The human voice is an important personality trait and means of expression. Comparable to an instrument, an infinite number of tones and sounds can be elicited from it. It is not a human organ, but a sound that is transformed into tones through breathing (especially exhalation) and the interaction of muscles and resonance chambers that is activated in the process. Air is inhaled and pressed out through the larynx. In the process, it passes through the (individually shaped) vocal folds, which are pressed apart and pressed together again in rapid interplay, producing a sound. Only when the anatomically individually shaped resonance spaces (oral, pharyngeal and nasal cavities) are used as "amplifiers" do we hear a sound that gives us our unmistakable voice when we speak, sing, cheer or cry. This unmistakable impression is complemented by the timbre, which is determined by the position of the teeth, the size of the tongue and the shape of the lips.
There are many different disorders of the human voice, which can be caused by illness or occupation. People with professions that require speaking or singing, such as actors, singers, teachers, politicians, pastors or spokespersons in the media, are particularly at risk. Snoring can also lead to voice disorders.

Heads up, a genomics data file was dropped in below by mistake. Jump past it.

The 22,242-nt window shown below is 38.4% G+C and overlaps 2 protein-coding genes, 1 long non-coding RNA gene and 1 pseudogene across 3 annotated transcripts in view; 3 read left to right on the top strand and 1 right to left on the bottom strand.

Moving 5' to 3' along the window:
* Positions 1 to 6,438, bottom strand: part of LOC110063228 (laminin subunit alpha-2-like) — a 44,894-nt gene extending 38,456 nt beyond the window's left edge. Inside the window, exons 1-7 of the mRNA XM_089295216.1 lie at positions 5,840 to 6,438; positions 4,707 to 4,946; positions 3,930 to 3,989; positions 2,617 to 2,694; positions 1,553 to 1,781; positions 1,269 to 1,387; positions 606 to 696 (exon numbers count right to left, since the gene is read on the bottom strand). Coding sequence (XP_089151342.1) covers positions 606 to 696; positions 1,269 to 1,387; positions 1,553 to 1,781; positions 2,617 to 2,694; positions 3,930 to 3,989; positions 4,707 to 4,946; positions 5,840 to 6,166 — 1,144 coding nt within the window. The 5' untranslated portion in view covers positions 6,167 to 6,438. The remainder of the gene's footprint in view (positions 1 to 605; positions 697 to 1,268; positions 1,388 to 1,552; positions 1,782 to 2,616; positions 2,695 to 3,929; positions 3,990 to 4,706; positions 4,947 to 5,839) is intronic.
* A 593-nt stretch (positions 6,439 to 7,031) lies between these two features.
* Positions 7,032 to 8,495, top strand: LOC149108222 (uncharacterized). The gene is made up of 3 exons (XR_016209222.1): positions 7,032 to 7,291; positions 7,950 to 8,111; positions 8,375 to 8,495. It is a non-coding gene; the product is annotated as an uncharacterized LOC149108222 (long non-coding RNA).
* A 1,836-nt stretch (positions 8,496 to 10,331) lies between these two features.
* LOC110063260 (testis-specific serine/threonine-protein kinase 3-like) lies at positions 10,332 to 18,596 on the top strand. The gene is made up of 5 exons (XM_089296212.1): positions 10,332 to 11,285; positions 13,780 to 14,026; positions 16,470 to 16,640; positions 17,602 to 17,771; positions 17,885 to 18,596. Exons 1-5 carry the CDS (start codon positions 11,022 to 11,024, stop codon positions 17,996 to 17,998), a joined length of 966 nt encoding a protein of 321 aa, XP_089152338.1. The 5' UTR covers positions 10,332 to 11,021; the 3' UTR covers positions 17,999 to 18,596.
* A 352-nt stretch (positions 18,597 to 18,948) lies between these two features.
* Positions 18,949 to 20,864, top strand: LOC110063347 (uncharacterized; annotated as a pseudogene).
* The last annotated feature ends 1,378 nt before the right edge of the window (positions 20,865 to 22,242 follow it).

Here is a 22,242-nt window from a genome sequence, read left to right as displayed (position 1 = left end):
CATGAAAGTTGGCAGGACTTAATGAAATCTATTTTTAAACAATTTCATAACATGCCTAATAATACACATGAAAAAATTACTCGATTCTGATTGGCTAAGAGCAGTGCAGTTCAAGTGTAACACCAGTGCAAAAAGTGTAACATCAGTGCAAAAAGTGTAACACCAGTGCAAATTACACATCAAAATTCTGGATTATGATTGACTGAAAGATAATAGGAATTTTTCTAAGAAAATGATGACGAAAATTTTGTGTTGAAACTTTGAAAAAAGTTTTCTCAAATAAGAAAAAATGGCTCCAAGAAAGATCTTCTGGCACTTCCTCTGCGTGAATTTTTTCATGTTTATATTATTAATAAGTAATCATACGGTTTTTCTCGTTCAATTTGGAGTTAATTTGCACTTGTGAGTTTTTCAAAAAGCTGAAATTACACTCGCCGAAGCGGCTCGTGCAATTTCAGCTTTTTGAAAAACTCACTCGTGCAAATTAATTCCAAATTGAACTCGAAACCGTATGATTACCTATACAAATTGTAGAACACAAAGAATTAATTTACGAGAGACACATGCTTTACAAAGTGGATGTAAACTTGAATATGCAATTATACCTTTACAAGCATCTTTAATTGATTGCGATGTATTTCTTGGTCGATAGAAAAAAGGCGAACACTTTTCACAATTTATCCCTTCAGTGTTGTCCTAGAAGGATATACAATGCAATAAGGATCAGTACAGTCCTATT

Hoarseness is a relatively common disorder of the human voice that is noticeable by a rough, impure, busy or toneless voice (aphonia).
Abnormal sensations in the throat, pain, a feeling of lumpiness, compulsive clearing of the throat, feeling of mucus.
- organic causes such as nodules, cysts, polyps, inflammations, tumours
- functional causes such as vocal overload, incorrect speaking or singing technique
- psychological causes such as cramping, tension, stress, mood influences.
Hoarseness that lasts longer than 3 weeks should be examined by an ENT specialist. During the examination, the vocal cords in the larynx are viewed and assessed using special equipment such as the endoscope.